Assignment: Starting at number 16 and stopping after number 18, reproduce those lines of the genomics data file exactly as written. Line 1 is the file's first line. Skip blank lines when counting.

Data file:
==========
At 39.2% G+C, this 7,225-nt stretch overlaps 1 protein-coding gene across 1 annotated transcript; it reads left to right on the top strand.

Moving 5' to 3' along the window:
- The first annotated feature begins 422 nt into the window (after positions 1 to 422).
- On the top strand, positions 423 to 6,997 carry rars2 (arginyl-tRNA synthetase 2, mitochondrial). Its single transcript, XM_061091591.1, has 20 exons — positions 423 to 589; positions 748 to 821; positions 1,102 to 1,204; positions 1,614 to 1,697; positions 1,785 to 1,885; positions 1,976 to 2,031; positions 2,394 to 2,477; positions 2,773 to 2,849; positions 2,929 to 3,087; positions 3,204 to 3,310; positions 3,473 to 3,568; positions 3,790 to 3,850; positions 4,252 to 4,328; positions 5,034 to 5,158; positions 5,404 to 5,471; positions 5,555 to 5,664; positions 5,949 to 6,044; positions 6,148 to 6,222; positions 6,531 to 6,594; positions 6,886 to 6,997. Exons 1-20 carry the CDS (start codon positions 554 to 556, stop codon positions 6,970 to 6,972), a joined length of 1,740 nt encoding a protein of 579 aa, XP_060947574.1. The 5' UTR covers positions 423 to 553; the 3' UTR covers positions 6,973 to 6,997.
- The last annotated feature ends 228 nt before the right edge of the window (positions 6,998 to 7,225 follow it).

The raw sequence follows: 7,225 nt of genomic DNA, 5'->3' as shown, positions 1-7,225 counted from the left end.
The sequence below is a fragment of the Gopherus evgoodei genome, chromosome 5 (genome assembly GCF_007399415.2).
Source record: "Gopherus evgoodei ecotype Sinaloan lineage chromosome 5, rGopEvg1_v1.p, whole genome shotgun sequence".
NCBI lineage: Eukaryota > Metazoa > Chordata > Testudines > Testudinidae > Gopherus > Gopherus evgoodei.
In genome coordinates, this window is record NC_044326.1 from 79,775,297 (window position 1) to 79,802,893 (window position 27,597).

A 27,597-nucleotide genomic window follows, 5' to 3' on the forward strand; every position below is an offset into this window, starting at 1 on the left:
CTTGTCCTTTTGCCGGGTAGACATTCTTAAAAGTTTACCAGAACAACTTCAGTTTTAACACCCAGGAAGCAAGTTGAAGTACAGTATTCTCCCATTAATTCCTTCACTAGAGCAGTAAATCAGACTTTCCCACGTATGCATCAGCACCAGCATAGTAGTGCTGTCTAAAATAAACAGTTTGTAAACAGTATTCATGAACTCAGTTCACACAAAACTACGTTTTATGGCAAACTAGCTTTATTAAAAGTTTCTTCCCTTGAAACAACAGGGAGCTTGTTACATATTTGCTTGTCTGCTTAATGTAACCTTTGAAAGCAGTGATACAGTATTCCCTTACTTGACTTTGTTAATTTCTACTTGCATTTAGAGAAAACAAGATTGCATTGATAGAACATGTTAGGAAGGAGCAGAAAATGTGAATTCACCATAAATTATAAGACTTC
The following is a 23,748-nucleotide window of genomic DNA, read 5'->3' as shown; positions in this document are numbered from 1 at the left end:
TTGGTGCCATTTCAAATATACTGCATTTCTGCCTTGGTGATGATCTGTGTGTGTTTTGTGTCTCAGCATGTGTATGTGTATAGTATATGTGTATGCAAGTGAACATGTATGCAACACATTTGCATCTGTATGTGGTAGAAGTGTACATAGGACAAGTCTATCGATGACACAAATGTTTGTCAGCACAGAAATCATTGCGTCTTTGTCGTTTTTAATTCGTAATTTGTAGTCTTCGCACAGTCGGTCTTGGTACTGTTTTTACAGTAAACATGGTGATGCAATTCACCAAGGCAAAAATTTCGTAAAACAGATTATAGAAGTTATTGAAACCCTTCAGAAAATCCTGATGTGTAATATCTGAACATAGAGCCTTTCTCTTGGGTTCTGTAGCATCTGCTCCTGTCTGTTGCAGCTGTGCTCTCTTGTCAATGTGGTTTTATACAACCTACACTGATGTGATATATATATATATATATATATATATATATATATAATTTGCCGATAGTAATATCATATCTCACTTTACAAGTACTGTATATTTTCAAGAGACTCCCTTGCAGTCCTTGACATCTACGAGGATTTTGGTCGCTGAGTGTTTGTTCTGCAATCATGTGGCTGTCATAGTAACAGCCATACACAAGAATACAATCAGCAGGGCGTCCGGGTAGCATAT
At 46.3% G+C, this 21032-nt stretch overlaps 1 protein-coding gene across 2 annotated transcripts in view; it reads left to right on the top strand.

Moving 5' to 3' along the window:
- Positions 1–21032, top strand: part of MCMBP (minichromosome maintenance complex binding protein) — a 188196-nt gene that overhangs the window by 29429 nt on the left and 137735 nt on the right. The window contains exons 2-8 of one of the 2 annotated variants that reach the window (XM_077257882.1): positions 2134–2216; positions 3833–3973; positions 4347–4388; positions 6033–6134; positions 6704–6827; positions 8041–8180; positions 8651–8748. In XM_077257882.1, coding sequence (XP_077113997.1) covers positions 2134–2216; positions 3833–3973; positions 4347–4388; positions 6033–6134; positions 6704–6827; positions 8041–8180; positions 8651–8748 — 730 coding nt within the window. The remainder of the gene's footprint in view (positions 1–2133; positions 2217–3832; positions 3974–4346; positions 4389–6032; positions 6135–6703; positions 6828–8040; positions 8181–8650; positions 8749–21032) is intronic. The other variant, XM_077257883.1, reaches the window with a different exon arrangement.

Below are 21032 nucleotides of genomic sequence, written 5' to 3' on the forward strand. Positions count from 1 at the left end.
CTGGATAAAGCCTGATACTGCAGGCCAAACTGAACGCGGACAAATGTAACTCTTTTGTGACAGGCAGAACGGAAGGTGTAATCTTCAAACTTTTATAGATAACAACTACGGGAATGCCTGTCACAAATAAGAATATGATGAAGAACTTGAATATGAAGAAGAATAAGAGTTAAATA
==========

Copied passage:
Moving 5' to 3' along the window:
- Positions 1–21032, top strand: part of MCMBP (minichromosome maintenance complex binding protein) — a 188196-nt gene that overhangs the window by 29429 nt on the left and 137735 nt on the right. The window contains exons 2-8 of one of the 2 annotated variants that reach the window (XM_077257882.1): positions 2134–2216; positions 3833–3973; positions 4347–4388; positions 6033–6134; positions 6704–6827; positions 8041–8180; positions 8651–8748. In XM_077257882.1, coding sequence (XP_077113997.1) covers positions 2134–2216; positions 3833–3973; positions 4347–4388; positions 6033–6134; positions 6704–6827; positions 8041–8180; positions 8651–8748 — 730 coding nt within the window. The remainder of the gene's footprint in view (positions 1–2133; positions 2217–3832; positions 3974–4346; positions 4389–6032; positions 6135–6703; positions 6828–8040; positions 8181–8650; positions 8749–21032) is intronic. The other variant, XM_077257883.1, reaches the window with a different exon arrangement.

Below are 21032 nucleotides of genomic sequence, written 5' to 3' on the forward strand. Positions count from 1 at the left end.